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CR 2: If d(r,n)=Integer or d(r,n)=Undefined for all r in M(n), then CR 2: If d(r,n)=Integer or d(r,n)=Undefined for all r in M(n), then
V(n) is given as follows: If v(r,n)=undefined for all r in M(n), then V(n) is given as follows: If v(r,n)=undefined for all r in M(n), then
V(n) is not specified by this specification. Otherwise, V(n) is not specified by this specification. Otherwise,
V(n)=max{v(r,n) | r in M(n)}. V(n)=max{v(r,n) | r in M(n)}.
CR 3: If d(r,n)=Set or d(r,n)=Undefined for all r in M(n), then V(n) CR 3: If d(r,n)=Set or d(r,n)=Undefined for all r in M(n), then V(n)
is given as follows: V(n)=union of all v(r,n), the union to be is given as follows: V(n)=union of all v(r,n), the union to be
computed over all r in M(n) with v(r,n)!=undefined. computed over all r in M(n) with v(r,n)!=undefined.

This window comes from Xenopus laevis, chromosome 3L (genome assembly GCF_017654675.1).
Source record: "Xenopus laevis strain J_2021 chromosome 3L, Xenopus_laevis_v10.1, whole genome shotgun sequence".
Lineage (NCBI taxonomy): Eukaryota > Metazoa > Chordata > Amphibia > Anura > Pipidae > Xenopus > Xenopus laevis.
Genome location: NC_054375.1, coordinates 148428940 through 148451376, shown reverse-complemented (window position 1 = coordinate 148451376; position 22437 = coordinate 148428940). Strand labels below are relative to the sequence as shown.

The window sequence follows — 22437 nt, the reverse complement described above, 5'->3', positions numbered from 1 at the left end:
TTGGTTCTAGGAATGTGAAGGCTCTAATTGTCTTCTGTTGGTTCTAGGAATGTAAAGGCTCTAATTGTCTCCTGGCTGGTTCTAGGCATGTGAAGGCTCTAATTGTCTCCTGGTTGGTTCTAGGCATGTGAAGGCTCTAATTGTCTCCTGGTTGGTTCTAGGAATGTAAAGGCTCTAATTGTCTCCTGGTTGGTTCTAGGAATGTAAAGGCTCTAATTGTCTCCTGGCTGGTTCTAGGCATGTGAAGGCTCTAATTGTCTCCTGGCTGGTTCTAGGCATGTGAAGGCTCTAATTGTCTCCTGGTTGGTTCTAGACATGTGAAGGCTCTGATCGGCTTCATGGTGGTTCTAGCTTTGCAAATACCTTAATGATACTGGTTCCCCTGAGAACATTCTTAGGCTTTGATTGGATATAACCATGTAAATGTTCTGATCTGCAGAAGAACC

It is important to note that documents enhancing this concept (and
therefore using this algorithm) should make sure that output of the
combining permissions algorithm is privacy safe. It is desirable to
reveal less than more information. Furthermore, the algorithm
considers each individual attribute independently. If there is a
dependency between different attributes then the algorithm might not
be capable of producing the 'intuitively expected' result. The
combining permissions algorithm is based set theory and protocol
designers and users should be aware of the limitations.
10.3 Example 10.3 Example
In the following example we illustrate the process of combining In the following example we illustrate the process of combining
permissions. We will consider three conditions for our purpose, permissions. We will consider three conditions for our purpose,
namely those of name identity, sphere, and validity. For editorial namely those of name identity, sphere, and validity. For editorial
reasons the rule set in this example is represented in a table. reasons the rule set in this example is represented in a table.
Furthermore, the domain part of the identity of the WR is omitted. Furthermore, the domain part of the identity of the WR is omitted.